Written by Naina Mahajan, a grade 6 student.
Going on an expedition to Antarctica is hard, even as a group. One must worry about food, clothing, medical supplies, research supplies etc. But to do a solo expedition? That’s the hardest of all. Very few people have done it before, and one person who has broken barriers doing it is Harpreet Kaur “Preet” Chandi, a British-Indian medical officer, who is the first woman of colour to finish a solo expedition, on the 3rd of January 2022, to the South Pole.
A little about her
Preet Chandi was born in Derby, England in 1989 to Punjabi-Sikh parents. She was very keen on tennis as a teenager and went to a tennis school in Surrey at fourteen, and to the Czech Republic at sixteen, where former professional tennis player Jiri Novak had a tennis school.
She joined the Army Reserves at the age of nineteen and became part of the British Royal Army at twenty-seven. She received a directive from the Territorial Army on 23rd March 2013, to be a lieutenant in the Royal Medical Corps, as a physiotherapist and medical worker. She was elevated to the rank of captain on the 16th of December 2015.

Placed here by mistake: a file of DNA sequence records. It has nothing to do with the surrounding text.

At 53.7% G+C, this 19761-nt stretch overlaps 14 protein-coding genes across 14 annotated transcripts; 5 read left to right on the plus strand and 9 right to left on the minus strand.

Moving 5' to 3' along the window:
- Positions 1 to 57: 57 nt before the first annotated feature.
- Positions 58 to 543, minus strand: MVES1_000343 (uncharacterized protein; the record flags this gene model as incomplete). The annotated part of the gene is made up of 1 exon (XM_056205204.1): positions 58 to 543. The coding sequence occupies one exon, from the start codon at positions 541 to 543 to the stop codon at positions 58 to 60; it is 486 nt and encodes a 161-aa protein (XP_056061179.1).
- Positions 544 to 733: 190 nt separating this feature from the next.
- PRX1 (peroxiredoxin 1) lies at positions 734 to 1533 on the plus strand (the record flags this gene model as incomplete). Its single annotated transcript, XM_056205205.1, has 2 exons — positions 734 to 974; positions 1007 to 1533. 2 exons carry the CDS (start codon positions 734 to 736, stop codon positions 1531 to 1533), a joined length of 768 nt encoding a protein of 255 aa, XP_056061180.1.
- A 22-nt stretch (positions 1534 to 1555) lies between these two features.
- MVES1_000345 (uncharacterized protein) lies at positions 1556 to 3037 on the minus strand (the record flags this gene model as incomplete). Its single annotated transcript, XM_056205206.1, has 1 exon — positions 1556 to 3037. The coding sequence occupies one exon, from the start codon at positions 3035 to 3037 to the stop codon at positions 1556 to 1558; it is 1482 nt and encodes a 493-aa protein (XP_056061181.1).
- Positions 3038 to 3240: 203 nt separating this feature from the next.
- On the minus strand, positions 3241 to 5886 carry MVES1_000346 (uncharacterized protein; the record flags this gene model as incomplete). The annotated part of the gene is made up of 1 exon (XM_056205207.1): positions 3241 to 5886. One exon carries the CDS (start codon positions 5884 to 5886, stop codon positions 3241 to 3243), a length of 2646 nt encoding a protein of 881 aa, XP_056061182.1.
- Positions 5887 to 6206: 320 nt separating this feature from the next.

The British Ministry of Defence publicly launched her expedition on 21st October 2021, while noting that she had been training vigorously for it for two years. She started her solo expedition from the Hercules Inlet of Antarctica. The journey from there to the South Pole involved travelling around 700 miles (around 1,126 kilometres) while pulling a sled, with about 48 days’ worth of supplies, weighing 90 kilograms.
Preet Chandi is not the first woman to have undertaken a solo expedition to the South Pole and to successfully complete it; however, she is thought to be the first woman of colour to do so. The first woman to complete a solo expedition to the South Pole was Liv Arnesen from Norway, who undertook the journey in 1994, and the first woman to ever set foot in Antarctica was Caroline Mikkelsen, a Danish-Norwegian explorer, who landed there in 1935.
Preet completed her journey in a mere 40 days, 7 hours, and 3 minutes, making her the third-fastest solo woman to journey to the South Pole.
Her journey was tough, but she never gave up, and she was quoted after completing the journey as saying, “I don’t want to just break the glass ceiling, I want to smash it into a million pieces.”
Well, she definitely did and how!!!
A true inspiration for all.
Headline image from Twitter: Preet Chandi@PreetChandi10